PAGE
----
PHILADELPHIA -- House calls, a long-running option dating back to the early days of medicine, can be used in a new way to improve geriatric care and lower costs, says a report issued last week from the Centers for Medicare and Medicaid Services (CMS).
Using first year results from Penn Medicine's Truman G. Schnabel In-Home Primary Care Program and its partners in the Mid Atlantic Consortium, Medstar Washington Hospital Center and Virginia Commonwealth University (VCU) along with the 16 other IAH practices nationwide, CMS announced last week more than $25 million was saved during the first year of the national Independence at Home Medicare (IAH) demonstration, averaging $3,070 per participating beneficiary while improving care and achieving high satisfaction levels for the patients. During the first year, 8,400 Medicare beneficiaries participated in the national demonstration.
The national Independence at Home Medicare (IAH) demonstration delivers home-based medical care through house calls and personalized care to Medicare beneficiaries who face limited mobility and are burdened with advanced chronic illness. Nurse practitioners and physicians work with community agencies to provide primary care and supportive services for these patients who may otherwise not be able to travel to critical medical appointments, risking deteriorating health, threatening their ability to remain in their homes.
'IAH is a clinical model that focuses the resources of an integrated provider team on the five percent of Medicare beneficiaries that drive nearly 50 percent of Medicare spending,' said Bruce Kinosian, M.D., an associate professor in the division of geriatric medicine and senior fellow at the Leonard Davis Institute of Health Economics. 'With our partnership with the Philadelphia Corporation on Aging, we have a truly integrated, effective and efficient care program providing complex medical care and the social supports that frail elders need to remain in the community, while preserving patient choice.'
While improving care and achieving high patient satisfaction, these programs reduced overall health care costs; in some cases by 20 to 30 percent. Penn Medicine, the only IAH program in the Philadelphia region, worked with its partners in the Mid-Atlantic collaborative and the Philadelphia Corporation on Aging. 'We've known for years that an integrated provider team working with patients provides effective care for medically complex, frail elders,' said Mary Ann Forciea, M.D., medical director of the in-home primary care program. 'The IAH demonstration's financing model now pays providers to deliver that type of care.'
The Penn Medicine house call team, supported for 20 years by the division of geriatric medicine, served alongside Medstar and VCU in a central role in creating and designing the demonstration to create the new option for patients. Data from the Penn team helped encourage lawmakers to include the three-year program in the Affordable Care Act.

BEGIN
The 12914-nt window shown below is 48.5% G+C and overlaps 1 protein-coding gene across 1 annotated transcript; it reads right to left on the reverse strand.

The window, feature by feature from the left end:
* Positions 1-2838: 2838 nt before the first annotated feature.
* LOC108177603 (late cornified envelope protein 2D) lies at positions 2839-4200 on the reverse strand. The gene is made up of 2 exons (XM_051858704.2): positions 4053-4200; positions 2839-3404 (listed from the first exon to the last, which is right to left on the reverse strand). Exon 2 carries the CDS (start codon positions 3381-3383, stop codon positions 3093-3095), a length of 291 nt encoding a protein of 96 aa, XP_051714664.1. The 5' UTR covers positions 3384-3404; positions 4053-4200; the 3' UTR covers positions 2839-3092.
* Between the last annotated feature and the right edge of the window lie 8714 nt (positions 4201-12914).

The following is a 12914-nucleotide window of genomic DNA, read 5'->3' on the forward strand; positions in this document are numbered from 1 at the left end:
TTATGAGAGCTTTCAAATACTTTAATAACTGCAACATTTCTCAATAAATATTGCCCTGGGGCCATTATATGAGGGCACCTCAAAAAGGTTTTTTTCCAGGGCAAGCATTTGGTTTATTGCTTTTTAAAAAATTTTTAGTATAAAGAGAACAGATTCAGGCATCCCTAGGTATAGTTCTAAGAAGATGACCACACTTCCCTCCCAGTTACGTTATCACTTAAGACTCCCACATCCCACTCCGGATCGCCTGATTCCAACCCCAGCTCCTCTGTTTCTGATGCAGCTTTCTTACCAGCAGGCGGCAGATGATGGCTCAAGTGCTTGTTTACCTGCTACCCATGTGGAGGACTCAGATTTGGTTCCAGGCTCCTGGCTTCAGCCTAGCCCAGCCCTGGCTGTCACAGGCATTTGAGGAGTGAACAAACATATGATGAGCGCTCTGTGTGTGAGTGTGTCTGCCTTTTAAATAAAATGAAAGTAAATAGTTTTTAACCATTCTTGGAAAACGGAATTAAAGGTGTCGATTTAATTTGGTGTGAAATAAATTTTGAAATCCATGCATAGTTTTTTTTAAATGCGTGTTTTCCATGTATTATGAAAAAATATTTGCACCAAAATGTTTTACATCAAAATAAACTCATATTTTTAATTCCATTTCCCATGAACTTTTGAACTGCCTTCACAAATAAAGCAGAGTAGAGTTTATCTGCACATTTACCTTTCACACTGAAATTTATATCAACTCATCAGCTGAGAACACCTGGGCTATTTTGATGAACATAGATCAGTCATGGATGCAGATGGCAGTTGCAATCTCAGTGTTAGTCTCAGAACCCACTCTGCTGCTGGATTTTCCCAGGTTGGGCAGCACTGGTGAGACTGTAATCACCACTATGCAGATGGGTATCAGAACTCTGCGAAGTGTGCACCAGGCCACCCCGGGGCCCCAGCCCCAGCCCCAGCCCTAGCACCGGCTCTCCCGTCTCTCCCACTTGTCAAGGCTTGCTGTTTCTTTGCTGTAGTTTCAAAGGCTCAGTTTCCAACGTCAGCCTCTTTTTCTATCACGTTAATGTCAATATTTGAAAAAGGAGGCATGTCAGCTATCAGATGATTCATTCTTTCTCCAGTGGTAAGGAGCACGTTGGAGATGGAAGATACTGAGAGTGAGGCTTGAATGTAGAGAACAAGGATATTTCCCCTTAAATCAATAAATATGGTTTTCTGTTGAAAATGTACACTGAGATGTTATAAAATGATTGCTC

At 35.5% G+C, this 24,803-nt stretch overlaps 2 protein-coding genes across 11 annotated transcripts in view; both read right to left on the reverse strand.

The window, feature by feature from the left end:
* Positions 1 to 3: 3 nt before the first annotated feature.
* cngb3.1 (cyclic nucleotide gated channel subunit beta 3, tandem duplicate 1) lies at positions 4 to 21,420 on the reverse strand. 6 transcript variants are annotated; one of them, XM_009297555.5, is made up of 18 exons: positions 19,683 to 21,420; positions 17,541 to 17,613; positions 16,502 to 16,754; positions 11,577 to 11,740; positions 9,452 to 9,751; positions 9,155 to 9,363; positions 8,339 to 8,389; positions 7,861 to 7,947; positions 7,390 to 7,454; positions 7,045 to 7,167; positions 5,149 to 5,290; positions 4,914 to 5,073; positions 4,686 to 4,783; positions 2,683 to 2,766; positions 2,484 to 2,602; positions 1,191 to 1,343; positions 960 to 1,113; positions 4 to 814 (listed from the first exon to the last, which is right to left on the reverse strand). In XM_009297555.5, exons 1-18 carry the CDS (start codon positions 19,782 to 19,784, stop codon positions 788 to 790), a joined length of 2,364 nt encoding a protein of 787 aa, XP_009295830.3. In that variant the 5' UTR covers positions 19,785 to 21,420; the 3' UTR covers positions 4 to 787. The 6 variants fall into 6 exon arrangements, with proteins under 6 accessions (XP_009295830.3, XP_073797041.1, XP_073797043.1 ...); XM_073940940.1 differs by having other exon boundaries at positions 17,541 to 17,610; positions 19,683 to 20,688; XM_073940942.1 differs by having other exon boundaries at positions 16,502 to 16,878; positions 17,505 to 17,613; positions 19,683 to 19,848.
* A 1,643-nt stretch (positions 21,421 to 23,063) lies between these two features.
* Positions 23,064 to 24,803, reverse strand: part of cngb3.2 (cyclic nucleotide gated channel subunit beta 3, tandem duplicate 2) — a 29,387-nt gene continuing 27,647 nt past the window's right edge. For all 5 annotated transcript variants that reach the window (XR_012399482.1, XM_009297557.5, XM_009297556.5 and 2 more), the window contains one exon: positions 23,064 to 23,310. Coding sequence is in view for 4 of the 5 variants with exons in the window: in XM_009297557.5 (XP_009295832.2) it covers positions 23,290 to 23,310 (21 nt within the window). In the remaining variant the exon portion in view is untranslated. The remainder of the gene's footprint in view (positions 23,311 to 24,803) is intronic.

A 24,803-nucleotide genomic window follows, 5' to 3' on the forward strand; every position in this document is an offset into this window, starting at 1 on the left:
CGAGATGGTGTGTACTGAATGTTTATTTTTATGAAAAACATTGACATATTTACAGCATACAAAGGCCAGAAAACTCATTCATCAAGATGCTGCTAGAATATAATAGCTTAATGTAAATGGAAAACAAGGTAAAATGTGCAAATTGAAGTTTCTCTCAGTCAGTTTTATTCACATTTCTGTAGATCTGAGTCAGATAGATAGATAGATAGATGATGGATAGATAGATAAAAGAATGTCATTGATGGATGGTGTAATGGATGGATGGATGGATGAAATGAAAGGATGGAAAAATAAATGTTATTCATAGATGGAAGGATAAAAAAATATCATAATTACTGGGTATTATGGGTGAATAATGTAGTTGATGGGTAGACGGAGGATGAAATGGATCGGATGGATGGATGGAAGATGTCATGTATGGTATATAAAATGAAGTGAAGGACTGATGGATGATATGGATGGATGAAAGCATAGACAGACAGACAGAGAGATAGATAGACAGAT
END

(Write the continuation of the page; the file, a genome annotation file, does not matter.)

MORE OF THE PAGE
During the first year as an Independence at Home practice, Medicare beneficiaries in the Truman G Schnabel In-Home Primary Care Program on average, had:
- Fewer hospital readmissions within 30 days
- Follow-up contact from their provider within 48 hours of a hospital admission, discharge, or emergency department visit
- Their medications reviewed by their provider within 48 hours of discharge from a hospital or emergency room
- Their preferences documented by their provider
- Decreased use of hospital and emergency department services for conditions such as diabetes, congestive heart failure and COPD
'It's gratifying that our inter-professional team of geriatricians, nurse practitioners, social workers, and nurses has been so effective in serving frail elders over time, and across medical settings, to allow them to remain in the community,' said Jean Yudin, CRNP, nurse practitioner and program director of the Schnabel in-home primary care program.
Penn Medicine is one of the world's leading academic medical centers, dedicated to the related missions of medical education, biomedical research, and excellence in patient care. Penn Medicine consists of the Raymond and Ruth Perelman School of Medicine at the University of Pennsylvania (founded in 1765 as the nation's first medical school) and the University of Pennsylvania Health System, which together form a $4.9 billion enterprise.
The Perelman School of Medicine has been ranked among the top five medical schools in the United States for the past 17 years, according to U.S. News & World Report's survey of research-oriented medical schools. The School is consistently among the nation's top recipients of funding from the National Institutes of Health, with $409 million awarded in the 2014 fiscal year.
The University of Pennsylvania Health System's patient care facilities include: The Hospital of the University of Pennsylvania -- recognized as one of the nation's top 'Honor Roll' hospitals by U.S. News & World Report; Penn Presbyterian Medical Center; Chester County Hospital; Penn Wissahickon Hospice; and Pennsylvania Hospital -- the nation's first hospital, founded in 1751. Additional affiliated inpatient care facilities and services throughout the Philadelphia region include Chestnut Hill Hospital and Good Shepherd Penn Partners, a partnership between Good Shepherd Rehabilitation Network and Penn Medicine.
Penn Medicine is committed to improving lives and health through a variety of community-based programs and activities. In fiscal year 2014, Penn Medicine provided $771 million to benefit our community.